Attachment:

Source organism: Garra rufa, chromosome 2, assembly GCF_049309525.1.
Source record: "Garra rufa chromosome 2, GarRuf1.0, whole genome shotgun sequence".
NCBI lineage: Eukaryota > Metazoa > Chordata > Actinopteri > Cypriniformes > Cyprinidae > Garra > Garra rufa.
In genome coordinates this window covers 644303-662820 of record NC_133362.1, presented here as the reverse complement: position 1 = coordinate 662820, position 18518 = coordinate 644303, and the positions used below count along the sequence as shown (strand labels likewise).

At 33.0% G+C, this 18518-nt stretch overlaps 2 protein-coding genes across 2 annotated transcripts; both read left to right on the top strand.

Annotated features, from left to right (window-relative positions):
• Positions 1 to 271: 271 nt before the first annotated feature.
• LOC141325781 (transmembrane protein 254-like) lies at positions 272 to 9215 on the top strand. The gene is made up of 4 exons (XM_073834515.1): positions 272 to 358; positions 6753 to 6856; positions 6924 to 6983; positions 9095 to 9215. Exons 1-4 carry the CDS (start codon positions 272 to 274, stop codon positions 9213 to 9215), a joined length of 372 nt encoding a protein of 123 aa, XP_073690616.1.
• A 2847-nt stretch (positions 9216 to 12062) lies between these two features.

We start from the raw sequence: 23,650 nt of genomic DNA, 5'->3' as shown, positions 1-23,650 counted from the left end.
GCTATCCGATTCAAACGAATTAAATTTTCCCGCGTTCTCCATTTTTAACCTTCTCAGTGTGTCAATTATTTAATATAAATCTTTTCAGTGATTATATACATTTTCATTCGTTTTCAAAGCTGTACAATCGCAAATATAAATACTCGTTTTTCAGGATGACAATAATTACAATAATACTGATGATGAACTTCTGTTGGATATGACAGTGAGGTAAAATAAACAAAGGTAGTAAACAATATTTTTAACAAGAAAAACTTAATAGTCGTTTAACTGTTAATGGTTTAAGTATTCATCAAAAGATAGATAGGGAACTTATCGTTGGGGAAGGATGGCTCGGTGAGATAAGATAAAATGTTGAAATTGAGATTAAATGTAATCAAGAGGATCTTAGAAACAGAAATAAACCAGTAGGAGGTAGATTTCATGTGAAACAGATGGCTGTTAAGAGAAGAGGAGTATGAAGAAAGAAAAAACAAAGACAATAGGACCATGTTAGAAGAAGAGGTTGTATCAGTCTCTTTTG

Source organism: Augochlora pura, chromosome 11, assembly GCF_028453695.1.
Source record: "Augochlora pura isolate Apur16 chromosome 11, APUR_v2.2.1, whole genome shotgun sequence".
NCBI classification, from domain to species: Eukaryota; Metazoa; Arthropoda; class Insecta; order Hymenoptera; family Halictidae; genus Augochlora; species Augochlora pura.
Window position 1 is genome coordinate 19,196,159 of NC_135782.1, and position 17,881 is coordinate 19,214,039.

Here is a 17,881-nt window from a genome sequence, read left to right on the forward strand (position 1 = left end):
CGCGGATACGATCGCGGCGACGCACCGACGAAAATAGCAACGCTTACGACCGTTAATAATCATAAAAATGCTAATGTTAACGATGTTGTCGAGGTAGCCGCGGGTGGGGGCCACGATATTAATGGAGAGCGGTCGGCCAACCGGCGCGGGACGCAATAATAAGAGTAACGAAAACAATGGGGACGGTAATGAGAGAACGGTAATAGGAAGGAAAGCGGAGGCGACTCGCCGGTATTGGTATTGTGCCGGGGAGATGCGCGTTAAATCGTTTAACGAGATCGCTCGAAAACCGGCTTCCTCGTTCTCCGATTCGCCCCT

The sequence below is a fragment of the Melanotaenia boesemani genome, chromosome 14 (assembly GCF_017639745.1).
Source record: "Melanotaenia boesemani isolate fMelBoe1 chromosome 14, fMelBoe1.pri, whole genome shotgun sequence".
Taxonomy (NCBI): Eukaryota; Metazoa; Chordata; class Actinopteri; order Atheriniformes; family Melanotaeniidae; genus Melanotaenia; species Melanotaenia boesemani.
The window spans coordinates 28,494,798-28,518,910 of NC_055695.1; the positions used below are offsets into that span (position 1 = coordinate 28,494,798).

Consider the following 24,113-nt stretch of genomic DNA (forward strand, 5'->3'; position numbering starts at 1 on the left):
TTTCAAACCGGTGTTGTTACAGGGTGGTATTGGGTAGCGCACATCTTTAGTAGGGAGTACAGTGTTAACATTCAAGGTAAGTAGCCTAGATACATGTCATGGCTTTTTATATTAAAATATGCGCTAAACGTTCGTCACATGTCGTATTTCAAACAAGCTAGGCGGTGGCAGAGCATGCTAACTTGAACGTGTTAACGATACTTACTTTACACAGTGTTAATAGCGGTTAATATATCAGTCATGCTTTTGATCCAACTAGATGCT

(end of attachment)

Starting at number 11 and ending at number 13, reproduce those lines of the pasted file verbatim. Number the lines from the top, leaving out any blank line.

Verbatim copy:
GCTATCCGATTCAAACGAATTAAATTTTCCCGCGTTCTCCATTTTTAACCTTCTCAGTGTGTCAATTATTTAATATAAATCTTTTCAGTGATTATATACATTTTCATTCGTTTTCAAAGCTGTACAATCGCAAATATAAATACTCGTTTTTCAGGATGACAATAATTACAATAATACTGATGATGAACTTCTGTTGGATATGACAGTGAGGTAAAATAAACAAAGGTAGTAAACAATATTTTTAACAAGAAAAACTTAATAGTCGTTTAACTGTTAATGGTTTAAGTATTCATCAAAAGATAGATAGGGAACTTATCGTTGGGGAAGGATGGCTCGGTGAGATAAGATAAAATGTTGAAATTGAGATTAAATGTAATCAAGAGGATCTTAGAAACAGAAATAAACCAGTAGGAGGTAGATTTCATGTGAAACAGATGGCTGTTAAGAGAAGAGGAGTATGAAGAAAGAAAAAACAAAGACAATAGGACCATGTTAGAAGAAGAGGTTGTATCAGTCTCTTTTG

Source organism: Augochlora pura, chromosome 11, assembly GCF_028453695.1.
Source record: "Augochlora pura isolate Apur16 chromosome 11, APUR_v2.2.1, whole genome shotgun sequence".